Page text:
You’ll have that glorious sunshine the states are known for, but with the added advantage of the highest temperatures only peaking in the 80s. As with any desert landscape, judging seasonal weather can be challenging, so check weather updates, which could affect road conditions, openings, and closures.

Los Angeles to Phoenix Road Trip Map

9 Stops for a Los Angeles to Phoenix Road Trip

Los Angeles

From the comfort and luxury of Los Angeles to the always-moving atmosphere of Phoenix, both cities have enough attractions to fill days. 

Courtesy of the variety of distinct landscapes that span the space between them, these are some of the most rave-worthy stops you should consider along the way.

1. Oak Glen Preserve

Oak Glen Preserve
Image Credit: Oak Glen Preserve

Departing from Los Angeles, you’ll drive along I-10 E, CA-60 E, I-215 N, and I-10 E to reach Live Oak Canyon Road in Yucaipa, leaving the interstate at exit 85. This should take you about an hour and 10 minutes. Next, you’ll take Wildwood Canyon Road and Oak Glen Road to reach your destination after 21 minutes.

Kicking things off is Oak Glen Preserve, right at the foot of the San Bernadino Mountains, resting in the shadow of 8,700-foot Wilshire Peak. Home to the Conservancy’s Southern California Montane Botanic Garden, you’ll find the 114-year-old Los Rios Rancho Apple Farm within the preserve.

Now, any spot that attracts over 600,000 visitors annually should be worth a stop, and Oak Glen does not disappoint. As you arrive, you’ll need to decide what to do while here, that’s not simply sightseeing (even though it’s pretty spectacular).

At Oak Glen, you can enjoy peaceful picnicking in the many designated areas within its borders, hike some of its trails, participate in environmental programs, and pick apples at Los Rios Rancho. One thing you have to do, though, is enjoy the most delicious homemade apple pie at the ranch on your Phoenix road trip from Los Angeles. Trust me.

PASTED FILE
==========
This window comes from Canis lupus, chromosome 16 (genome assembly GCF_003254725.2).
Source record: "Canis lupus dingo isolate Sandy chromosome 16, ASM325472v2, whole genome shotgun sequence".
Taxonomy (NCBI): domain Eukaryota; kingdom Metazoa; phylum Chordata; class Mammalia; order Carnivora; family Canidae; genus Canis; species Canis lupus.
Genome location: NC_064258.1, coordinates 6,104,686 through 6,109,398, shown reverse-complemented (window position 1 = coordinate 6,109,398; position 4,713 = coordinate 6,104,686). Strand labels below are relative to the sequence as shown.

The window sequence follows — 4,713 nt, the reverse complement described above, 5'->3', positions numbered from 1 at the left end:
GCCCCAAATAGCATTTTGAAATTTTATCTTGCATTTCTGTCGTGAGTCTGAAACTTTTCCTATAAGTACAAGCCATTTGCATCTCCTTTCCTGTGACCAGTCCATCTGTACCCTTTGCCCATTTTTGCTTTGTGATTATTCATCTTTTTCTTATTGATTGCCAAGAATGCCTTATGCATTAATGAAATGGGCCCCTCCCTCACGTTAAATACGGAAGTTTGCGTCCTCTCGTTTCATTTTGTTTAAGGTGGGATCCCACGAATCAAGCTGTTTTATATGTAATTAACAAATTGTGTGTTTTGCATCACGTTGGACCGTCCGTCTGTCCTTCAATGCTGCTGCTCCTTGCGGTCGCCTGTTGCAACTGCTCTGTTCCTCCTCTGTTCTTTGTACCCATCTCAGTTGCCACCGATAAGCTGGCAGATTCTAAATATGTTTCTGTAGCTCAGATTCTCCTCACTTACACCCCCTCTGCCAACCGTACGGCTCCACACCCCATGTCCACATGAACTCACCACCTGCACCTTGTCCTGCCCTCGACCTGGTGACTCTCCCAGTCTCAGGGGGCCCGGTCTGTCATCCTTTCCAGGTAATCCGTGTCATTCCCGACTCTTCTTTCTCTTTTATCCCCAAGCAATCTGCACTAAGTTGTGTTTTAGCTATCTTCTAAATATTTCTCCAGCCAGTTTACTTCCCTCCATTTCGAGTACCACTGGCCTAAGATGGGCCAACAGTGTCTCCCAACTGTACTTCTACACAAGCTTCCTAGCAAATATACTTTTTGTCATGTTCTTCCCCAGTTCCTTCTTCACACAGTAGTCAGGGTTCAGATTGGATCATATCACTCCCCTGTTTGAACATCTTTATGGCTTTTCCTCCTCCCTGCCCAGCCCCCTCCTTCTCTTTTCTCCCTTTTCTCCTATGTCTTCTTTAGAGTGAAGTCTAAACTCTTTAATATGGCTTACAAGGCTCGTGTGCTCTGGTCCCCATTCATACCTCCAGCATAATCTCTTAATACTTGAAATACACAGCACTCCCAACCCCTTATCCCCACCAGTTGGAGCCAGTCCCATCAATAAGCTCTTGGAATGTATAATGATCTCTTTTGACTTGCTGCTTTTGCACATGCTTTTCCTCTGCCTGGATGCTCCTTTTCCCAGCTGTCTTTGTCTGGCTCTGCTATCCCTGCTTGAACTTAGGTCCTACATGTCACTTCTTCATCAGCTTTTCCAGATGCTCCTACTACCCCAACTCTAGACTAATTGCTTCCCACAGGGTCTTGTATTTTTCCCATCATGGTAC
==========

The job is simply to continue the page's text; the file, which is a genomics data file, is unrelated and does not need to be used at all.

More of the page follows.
2. Mount San Jacinto State Park

As you leave Oak Glen, you’ll get on I-10 E, turning onto Oak Glen Road and then Beaumont Avenue. Then head onto CA-243, and you should reach Mount San Jacinto State Park in an hour. Following CA-243 S for 43 minutes and 30 miles, you’ll arrive directly at the park in Idyllwild-Pine Cove.

Mount San Jacinto State Park is a quintessential natural getaway with stunning wildlife and captivating greenery, showcasing forests and desert terrain when driving from Los Angeles to Phoenix. Clearly a place of contrasts, this is best seen as you gaze at the granite peaks of the deeply weathered Mount San Jacinto and fern-bordered mountain meadows.

I came here last year when I was visiting a friend in Palm Springs, and we took the Palm Springs Aerial Tramway up to the top. I’d never heard of this before, but it was fun to see exhibits up there, walk out and see snow on the mountain, and even have a drink in their bar.

Towering at 10,804 feet above sea level, numerous subalpine lakes surround the mountain, where you’ll easily spot many of the park’s unique wildlife. Sightseeing aside, the park is a hiker’s personal playground, with the king of trails being the San Jacinto Peak Trail.

Tackling this behemoth is better when you split it into two parts, taking breaks as you go along. The first stretch leads from Mountain Station to Round Valley, crossing a distance of 2 miles with about 600 feet of elevation gain. Continue on along the trail for another 5.5 miles, gaining 2,300 feet of elevation and finally reaching San Jacinto Peak.

3. Palm Springs

What’s a little nature-centric road trip without some charming cityscapes in between on your road trip to Phoenix from Los Angeles? I’ll tell you. It’s not all that fun, but luckily, your next stop is beautiful Palm Springs.